Monitoring COVID-19 in Tourist Islands19 May 2020
This article describes the evolution of the pandemic in 24 islands states with a population of over 100,000 comparing it with the trajectory of Mauritius. We show that islands which acted early, taking tough lockdown measures with relatively long containment periods, have managed to better control the spread of the virus, than those countries that did not.
The Mauritian case
Mauritius followed the “Act fast. Act now. Keep the lights on” approach, rather than the ‘act slow immunisation strategy’ followed by Sweden and the UK. The Mauritian health authorities followed the contact-tracing route. Figure 1 shows no active cases as of May 17, with the last reported case on April 25. Tests have been carried out on approximately 17 percent of the population ranking Mauritius in the top 7 percent in the Our World in Data (OWD) database and ranked first in Africa with respect to COVID-19 testing. Initially those in quarantine were remaining tourists and returning nationals. Starting in May, the increase in quarantine numbers reflects returning nationals, healthcare and at-risk workers.
Figure 1 Number of COVID-19 Cases, Successfully Treated Patients, Polymerase Chain Reaction (PCR) Tests, Rapid Antigen Tests and Passengers in Quarantine from 18 March to 17 May 2020
With 10 deaths, the naïve Case Fatality Rate (CFR), a standard estimate of the lethality of a pandemic is 3 percent. Crosschecks suggest that this CFR estimate is accurate. First, all cases are closed. Second, total deaths in Mauritius for the period January to April 2020 is lower than for the corresponding period in 2019. This lower death rate is attributable to the lower deaths from road accidents that average around 12 to 13 deaths per month (the average monthly death toll from road accidents was 7.5 over the last five years, Statistics-Mauritius, 2020), which more than compensated for deaths attributed to COVID-19. In addition, average deaths linked to the respiratory system were less during the first three months of 2020 than during the corresponding months in 2019.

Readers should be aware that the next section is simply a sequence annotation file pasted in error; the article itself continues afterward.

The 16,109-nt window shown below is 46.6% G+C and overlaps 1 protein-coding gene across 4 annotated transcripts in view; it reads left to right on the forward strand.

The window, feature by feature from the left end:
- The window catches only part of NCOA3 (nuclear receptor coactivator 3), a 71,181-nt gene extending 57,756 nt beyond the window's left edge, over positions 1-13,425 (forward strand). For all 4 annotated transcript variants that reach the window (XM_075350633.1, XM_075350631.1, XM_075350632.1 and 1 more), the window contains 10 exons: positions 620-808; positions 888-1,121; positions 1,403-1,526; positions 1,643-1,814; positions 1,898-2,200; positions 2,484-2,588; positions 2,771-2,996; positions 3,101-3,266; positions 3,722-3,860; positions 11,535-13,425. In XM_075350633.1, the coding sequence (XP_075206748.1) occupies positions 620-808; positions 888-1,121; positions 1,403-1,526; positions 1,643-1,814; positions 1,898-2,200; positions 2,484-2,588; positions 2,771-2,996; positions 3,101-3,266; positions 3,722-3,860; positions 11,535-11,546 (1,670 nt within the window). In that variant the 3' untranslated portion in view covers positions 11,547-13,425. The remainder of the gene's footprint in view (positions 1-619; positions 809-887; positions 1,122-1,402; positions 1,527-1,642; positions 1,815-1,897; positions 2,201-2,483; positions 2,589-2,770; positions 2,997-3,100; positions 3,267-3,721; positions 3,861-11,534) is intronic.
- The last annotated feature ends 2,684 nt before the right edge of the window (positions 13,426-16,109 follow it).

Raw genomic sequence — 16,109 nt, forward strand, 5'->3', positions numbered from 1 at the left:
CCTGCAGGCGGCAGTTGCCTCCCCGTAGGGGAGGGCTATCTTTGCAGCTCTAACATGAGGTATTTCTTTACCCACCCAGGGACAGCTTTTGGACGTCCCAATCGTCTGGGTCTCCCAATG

Figure 2 shows the timeline of the containment measures. Importantly, precautionary measures were taken early on. Starting on January 22, health authorities screened passengers on arrival from a growing number of countries. Suspected tourists were sent to quarantine starting in early February, with results from tests sent to Germany and South Africa for double checking. Starting on February 23, passengers arriving from infected regions were denied entry, culminating in entry denied for foreigners arriving from Réunion, the EU, the UK, Norway and Switzerland starting on March 16. These early precautionary measures must have contributed to a relatively small pool of cases when the first three cases were announced on March 18.
Two days later, a strict sanitary lockdown (only health and essential workers could move around) was put in place for 7 days with a re-opening of supermarkets under strict sanitary conditions from March 30. This lockdown was extended twice until June 1 with the re-opening of the economy in phases, starting with government services in addition to essential services on May 15. Daily progress reports by the cabinet and health officials were aired each evening. People were warned of severe penalties for breaking the confinement measures and for issuing false news.
Figure 2 Timeline of Confinement Measures
A dashboard of COVID-19 spread across island states
To check on how COVID-19 has spread across islands, we take all island nation states in the Our World in Data (OWD). We exclude Australia, a continent, but include all States with a population exceeding 100,000 (i.e. we exclude Seychelles). We also exclude several tourist-dependent islands that are part of a country (e.g. Bali, French, Portuguese, and Spanish islands). The 24 countries with sufficient data as of May 17 are reported in Figures 3 and 4.